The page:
After a long run in its current form, Volkswagen has redesigned its Beetle for the 2012 model year. Sporting more retro cues than its predecessor, the Beetle can have either of two gas engines or a diesel engine, the latter of which gets an estimated 40 mpg on the highway. Competitors include retro hatchbacks like the Mini Cooper and Fiat 500. The 2012 Beetle arrives in dealerships this fall.
Volkswagen has combined retro and modern design cues in styling the 2012 Beetle. While the front represents an evolution of the prior generation, which was sold in the U.S. from the 1998 to the 2010 model year, the rear half draws heavily on the original Beetle with its flattened roofline and C-pillars that form an arc extending to the rear bumper. Those might seem like subtle changes, but they significantly change the car’s appearance.
The Beetle is also a bigger car, measuring 3.3 inches wider and 6 inches longer than its predecessor. Available features include 19-inch wheels, a panoramic moonroof and a rear spoiler. Volkswagen also plans to cater to customizers by offering numerous paint colors and wraps, as well as a “theme” model each year.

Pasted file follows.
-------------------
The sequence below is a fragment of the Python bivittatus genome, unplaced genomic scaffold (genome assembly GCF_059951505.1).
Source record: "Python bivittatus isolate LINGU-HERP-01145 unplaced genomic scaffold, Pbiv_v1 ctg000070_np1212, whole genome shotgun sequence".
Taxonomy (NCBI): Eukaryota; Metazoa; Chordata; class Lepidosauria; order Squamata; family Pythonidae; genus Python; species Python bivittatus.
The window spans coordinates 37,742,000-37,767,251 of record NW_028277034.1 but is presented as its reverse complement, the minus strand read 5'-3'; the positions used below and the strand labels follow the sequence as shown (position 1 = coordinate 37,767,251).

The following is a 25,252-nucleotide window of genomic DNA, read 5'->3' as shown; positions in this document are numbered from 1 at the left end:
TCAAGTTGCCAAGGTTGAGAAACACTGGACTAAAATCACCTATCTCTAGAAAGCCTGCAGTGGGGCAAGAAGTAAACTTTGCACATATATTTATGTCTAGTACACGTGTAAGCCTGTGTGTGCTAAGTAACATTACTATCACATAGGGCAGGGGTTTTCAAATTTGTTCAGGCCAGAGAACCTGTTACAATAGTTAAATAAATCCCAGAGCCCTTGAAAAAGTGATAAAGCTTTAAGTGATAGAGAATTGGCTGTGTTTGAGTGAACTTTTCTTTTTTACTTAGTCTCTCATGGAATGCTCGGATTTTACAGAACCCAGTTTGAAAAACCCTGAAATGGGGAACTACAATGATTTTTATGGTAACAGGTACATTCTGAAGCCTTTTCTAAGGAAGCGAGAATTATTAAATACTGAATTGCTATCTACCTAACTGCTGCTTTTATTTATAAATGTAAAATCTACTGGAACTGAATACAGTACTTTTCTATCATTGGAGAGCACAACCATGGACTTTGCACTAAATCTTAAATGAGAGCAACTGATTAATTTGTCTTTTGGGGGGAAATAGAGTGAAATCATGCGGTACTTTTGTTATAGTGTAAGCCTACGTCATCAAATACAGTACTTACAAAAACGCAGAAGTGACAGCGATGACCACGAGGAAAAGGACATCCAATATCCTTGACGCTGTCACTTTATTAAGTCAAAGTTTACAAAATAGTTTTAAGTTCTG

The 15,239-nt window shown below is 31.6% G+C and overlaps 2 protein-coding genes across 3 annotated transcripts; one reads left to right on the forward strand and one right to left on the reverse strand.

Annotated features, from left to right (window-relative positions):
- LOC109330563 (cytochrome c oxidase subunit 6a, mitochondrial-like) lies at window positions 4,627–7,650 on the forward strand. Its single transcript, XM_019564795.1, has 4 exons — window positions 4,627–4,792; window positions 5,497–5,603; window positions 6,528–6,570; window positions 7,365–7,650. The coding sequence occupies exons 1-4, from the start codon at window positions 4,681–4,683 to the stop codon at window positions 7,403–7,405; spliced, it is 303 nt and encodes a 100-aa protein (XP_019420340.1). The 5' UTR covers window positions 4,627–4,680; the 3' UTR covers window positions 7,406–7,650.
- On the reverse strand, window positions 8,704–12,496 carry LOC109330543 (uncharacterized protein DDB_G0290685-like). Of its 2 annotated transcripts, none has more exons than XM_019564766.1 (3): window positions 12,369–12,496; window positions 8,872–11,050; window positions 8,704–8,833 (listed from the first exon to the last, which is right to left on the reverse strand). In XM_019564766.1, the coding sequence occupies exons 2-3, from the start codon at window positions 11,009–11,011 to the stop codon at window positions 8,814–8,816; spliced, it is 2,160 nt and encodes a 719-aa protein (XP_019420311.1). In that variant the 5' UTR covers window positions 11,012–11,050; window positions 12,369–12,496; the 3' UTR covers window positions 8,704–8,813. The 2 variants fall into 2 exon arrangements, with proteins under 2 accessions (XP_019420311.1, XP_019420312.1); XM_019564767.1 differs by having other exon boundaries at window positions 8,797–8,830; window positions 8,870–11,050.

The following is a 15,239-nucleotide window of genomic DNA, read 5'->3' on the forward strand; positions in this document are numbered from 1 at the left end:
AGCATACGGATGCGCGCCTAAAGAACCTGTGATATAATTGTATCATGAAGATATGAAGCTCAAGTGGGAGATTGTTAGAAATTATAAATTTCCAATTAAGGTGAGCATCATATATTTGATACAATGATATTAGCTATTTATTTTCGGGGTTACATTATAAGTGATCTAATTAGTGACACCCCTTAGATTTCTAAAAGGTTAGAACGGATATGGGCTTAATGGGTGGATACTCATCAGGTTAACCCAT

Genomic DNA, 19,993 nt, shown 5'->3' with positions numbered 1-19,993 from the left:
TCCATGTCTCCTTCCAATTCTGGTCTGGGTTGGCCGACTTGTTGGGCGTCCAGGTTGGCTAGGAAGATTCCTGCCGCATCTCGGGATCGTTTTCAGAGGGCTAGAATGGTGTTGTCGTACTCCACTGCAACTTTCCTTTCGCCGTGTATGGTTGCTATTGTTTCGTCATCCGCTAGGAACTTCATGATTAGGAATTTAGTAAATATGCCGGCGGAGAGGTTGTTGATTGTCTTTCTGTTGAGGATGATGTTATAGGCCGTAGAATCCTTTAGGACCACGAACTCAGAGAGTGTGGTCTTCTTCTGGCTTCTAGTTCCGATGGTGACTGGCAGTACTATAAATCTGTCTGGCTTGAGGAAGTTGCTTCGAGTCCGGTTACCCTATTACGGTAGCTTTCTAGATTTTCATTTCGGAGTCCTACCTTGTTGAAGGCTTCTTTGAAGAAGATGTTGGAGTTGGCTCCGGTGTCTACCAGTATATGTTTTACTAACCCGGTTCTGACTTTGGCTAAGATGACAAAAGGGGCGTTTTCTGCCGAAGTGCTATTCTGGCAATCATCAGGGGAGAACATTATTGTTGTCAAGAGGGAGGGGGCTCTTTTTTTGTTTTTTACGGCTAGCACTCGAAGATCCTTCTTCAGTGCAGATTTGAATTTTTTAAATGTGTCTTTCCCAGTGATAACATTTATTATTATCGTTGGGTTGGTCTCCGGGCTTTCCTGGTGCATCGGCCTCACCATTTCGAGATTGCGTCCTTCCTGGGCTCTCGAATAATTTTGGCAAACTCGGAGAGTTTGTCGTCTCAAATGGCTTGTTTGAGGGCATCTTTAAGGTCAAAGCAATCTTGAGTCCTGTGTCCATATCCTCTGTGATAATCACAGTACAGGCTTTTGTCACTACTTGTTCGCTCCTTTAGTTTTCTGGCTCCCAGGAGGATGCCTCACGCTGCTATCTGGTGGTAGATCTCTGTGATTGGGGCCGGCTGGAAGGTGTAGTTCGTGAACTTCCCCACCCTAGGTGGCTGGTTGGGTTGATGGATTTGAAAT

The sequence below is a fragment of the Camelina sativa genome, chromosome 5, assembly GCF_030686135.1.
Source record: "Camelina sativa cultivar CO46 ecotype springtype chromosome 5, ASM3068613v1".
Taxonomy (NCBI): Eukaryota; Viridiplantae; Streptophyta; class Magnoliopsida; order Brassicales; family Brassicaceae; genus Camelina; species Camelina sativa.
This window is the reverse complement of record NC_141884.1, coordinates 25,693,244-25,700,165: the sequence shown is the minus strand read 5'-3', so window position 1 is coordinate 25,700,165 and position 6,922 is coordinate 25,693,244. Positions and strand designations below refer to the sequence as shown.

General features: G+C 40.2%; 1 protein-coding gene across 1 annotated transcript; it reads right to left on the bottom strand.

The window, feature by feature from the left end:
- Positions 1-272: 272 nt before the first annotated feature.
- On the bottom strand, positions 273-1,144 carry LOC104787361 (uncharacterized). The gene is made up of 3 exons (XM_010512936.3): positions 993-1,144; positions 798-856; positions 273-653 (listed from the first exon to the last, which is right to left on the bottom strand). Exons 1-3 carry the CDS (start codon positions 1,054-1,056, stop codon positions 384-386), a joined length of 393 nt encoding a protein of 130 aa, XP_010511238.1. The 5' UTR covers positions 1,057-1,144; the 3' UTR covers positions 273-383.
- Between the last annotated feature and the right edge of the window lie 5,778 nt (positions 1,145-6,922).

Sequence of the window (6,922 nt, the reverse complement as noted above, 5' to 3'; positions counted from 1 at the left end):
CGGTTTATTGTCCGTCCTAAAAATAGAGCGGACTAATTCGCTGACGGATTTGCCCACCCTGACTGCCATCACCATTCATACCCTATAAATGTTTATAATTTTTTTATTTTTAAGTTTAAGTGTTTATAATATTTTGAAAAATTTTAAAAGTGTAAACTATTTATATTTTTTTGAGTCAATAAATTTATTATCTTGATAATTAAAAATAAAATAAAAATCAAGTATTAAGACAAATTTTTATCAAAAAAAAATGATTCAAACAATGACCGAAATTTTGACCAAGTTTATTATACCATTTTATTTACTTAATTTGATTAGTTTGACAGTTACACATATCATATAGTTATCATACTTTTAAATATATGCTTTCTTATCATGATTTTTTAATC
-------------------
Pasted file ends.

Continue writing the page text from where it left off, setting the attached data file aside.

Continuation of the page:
The prior-generation Beetle’s interior aged remarkably well, but it was time for an update, and the redesigned 2012 Beetle provides it. Premium cabin materials and attention to detail result in the kind of high-grade interior we’ve come to expect from VW. (The company didn’t deliver with its latest Jetta sedan.) Throwback features include dual glove boxes and optional auxiliary readouts — an oil temperature gauge, a clock and a boost gauge — that sit atop the middle of the dashboard.
Front bucket seats and a two-person backseat provide room for up to four people. Folding the split backseat expands the 10.9-cubic-foot cargo area. Available features include a touch-screen CD stereo, a Fender premium stereo with adjustable ambient lighting, a touch-screen navigation system, keyless access and push-button start, and bi-xenon headlights.
Under the Hood
The base 170-horsepower, 2.5-liter five-cylinder engine works with a five-speed manual or six-speed automatic transmission. The 140-hp, 2.0-liter diesel four-cylinder engine is clean enough to be sold anywhere in the U.S. while the performance-oriented turbocharged 2.0-liter gas four-cylinder makes 200 hp and works with a limited-slip differential. Both the diesel and turbocharged gas engine team with a six-speed manual or a six-speed dual-clutch automatic.